Abhijit was an economist by accident, but is an ace cook, says mother Nirmala
An eminent economist in her own right, Nirmala said she was reading a book at home when her younger son broke the news.
“What can I say? I am elated and, at the same time, surprised at the news,” said Nirmala, sitting at the drawing room of her three-BHK apartment at Saptaparni Complex on Ballygunge Circular Road. “He has always been brilliant, but I had never thought he would bag the honour at such a young age. It’s a proud moment not only for me but for the entire nation.”
An eminent economist in her own right, Nirmala said she was reading a book at home when her younger son, who stays in Gurgaon, called her up and broke the news to her. “I switched on the TV and, within minutes, it was all over the news channels,” said the proud mother, surrounded by relatives and journalists, holding a bouquet and tray of sweets sent from chief minister Mamata Banerjee’s office.
Speaking about the inspiration behind his research work — experimental approach to alleviating global poverty — Nirmala said it was possibly Abhijit’s childhood, spent at a house on Mahanirban Road, that had helped him understand economics and poverty like no one else. “Jhima (Abhijit’s nickname) spent his childhood playing with poor kids from a slum near our home. He always wondered that they were better at the street games, and used to talk about their approach to life,” Nirmala told TOI.
Nirmala, a Marathi by birth, and her husband, the late Dipak Banerjee, were both eminent economists. She mentioned how their family shares a close bond with Nobel laureate Amartya Sen, and how Sen still mentors Abhijit whenever he can. “Sen knows Abhijit since he was just two years old and they catch up often even now,” she said.
Still waiting for a phone call from her son, Nirmala remembered that her son was never a top-ranker at school and that he had quit the reputable Indian Statistical Institute (ISI) a week after getting enrolled there. “He loved mathematics and thus chose ISI over any other institute but a week into the curriculum, he quit the institute and took up economics at Presidency College. Had he not shifted his subject, we would have never seen this day,” she said, happily obliging photojournalists with a framed photograph of her son and a copy of his authored book, ‘Poor Economics’.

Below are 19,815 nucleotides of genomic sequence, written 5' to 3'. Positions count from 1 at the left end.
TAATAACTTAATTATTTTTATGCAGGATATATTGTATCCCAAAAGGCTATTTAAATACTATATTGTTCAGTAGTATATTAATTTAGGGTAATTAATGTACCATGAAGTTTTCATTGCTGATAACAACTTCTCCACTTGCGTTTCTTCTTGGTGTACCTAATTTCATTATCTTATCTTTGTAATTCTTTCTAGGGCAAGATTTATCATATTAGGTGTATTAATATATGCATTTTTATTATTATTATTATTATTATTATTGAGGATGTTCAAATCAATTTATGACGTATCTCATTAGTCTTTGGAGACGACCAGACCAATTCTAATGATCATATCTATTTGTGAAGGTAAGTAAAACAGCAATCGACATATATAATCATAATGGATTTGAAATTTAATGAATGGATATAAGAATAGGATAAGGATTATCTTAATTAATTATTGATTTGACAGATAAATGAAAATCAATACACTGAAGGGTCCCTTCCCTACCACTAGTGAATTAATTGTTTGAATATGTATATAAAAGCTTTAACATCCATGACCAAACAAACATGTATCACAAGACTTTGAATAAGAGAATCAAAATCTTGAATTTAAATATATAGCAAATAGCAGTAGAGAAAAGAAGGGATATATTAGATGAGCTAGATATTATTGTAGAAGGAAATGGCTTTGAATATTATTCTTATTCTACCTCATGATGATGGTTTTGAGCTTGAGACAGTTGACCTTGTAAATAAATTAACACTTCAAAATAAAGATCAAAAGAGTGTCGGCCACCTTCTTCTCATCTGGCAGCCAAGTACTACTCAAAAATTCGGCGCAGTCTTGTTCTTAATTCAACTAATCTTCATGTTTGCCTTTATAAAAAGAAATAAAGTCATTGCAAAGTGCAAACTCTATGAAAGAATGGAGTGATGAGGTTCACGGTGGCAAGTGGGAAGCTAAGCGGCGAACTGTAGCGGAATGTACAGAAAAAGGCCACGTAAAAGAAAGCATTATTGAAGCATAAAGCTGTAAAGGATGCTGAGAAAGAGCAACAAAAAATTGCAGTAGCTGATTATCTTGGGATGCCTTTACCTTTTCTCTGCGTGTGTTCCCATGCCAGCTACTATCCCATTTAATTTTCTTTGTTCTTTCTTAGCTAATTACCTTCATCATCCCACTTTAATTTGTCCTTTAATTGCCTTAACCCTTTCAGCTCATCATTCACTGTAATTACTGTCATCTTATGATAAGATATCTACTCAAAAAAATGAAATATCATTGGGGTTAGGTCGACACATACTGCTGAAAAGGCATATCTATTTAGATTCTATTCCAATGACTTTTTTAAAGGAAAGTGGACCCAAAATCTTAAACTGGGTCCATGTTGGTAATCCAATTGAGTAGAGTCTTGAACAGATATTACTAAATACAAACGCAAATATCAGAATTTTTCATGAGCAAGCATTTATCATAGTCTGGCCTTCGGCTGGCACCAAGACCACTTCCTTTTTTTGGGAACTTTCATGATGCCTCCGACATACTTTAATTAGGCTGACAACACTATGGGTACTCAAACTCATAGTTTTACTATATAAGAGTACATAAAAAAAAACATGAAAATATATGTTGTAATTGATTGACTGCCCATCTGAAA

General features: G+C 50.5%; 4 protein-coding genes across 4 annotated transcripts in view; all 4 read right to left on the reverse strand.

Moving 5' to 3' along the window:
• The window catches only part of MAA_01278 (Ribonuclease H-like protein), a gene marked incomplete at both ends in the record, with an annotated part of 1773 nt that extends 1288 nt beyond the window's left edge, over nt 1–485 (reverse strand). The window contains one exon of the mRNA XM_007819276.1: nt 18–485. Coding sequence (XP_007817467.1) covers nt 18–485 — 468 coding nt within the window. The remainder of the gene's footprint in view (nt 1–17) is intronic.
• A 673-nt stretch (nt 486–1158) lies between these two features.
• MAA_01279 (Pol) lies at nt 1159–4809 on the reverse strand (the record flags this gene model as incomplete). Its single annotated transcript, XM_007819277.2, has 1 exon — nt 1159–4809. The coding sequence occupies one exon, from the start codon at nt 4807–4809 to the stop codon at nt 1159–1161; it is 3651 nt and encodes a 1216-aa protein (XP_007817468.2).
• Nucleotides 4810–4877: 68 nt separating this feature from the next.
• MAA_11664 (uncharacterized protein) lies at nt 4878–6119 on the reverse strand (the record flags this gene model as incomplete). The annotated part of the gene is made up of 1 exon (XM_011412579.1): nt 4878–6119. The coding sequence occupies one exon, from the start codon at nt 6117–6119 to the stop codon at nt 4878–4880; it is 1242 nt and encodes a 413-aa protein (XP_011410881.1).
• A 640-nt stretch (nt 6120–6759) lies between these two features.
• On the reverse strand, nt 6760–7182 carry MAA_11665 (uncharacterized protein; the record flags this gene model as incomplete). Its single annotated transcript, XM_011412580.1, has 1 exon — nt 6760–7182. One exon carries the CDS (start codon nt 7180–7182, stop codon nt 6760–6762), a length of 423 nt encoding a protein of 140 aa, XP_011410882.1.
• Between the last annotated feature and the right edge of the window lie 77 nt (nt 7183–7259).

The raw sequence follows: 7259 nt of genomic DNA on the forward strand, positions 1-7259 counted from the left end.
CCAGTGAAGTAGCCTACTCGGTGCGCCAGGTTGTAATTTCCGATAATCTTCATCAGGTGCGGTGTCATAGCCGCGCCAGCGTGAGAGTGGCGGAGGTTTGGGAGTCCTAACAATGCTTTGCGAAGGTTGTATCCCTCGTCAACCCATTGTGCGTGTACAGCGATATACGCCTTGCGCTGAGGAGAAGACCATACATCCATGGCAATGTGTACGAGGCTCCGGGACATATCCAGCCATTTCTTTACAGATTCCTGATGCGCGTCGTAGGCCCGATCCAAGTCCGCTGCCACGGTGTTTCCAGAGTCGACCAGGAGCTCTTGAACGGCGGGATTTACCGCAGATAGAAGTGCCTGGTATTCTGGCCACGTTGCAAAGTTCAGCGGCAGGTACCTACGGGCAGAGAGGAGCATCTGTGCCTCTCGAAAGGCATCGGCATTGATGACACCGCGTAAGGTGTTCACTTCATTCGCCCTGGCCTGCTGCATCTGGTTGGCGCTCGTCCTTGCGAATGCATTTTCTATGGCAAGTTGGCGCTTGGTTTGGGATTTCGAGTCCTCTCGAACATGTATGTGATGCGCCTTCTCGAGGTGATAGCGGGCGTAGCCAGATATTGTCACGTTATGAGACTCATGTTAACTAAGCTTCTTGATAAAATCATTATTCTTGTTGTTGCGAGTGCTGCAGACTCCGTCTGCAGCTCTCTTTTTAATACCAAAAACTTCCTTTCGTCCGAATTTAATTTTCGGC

Nirmala said that one of the main reasons that her son leaving ISI was the “fact that he had to travel a lot of distance which was curtailing his other interests. “He has a keen interest in classical music and spends hours listening good music. Further, he loves playing all sorts of sports — from table tennis to cricket — although he was not very good in any of these. But even till date he plays table tennis whenever he gets time,” said Banerjee, adding that Abhijit Banerjee is a member of Tolly Club and visits the club mostly for the TT games during all his visits to the city.
Speaking about another side of her son, Banerjee said that he is an expert cook. “He loves cooking and is honed the skills from a very small age. He is good at both Marathi and Bengali dishes and is an expert when it comes cooking deserts. Even when he was in home on June this year, he had cooked for me and his friends,” she said.
Abhijit Banerjee’s friends, who had come to congratulate the family after the news, described him as a complete family man and the one who takes the center-stage among their gang of ten school friends. “He calls us the moment he lands at the Kolkata airport and plans a get-together. Earlier we used to catch up at Dhakuria Lake but these days, we generally meet up at his home,” said Bappa Sen, Abhijit Banerjee’s school friend and a filmmaker.
Abhijit Vinayak Banerjee was married to Dr Arundhati Tuli Banerjee, a lecturer of literature at MIT. They had a son together, before they divorced. “That was one of the saddest moments of our life. He had a tough time coming out of the loss of his son,” Banerjee said. He married Esther Duflo, a Professor of Poverty Alleviation and Development Economics at MIT and has two children.
“I am happy that he has won the prize at a time when our country is witnessing some strange economic decisions. I wonder if at all the decisions are benefitting the common men or the poor,” the mother chuckled.
She finally spoke to her son for the first time around 6pm on Monday, when he called her from Cambridge in USA. “Why didn’t you tell me the news earlier? Whatever stay safe and had your father been alive he would have loved to see this day. Come home quickly,” she told over phone. “He will be in India next week for the launch of his second book. Then we will have a gala celebration at home,” she said.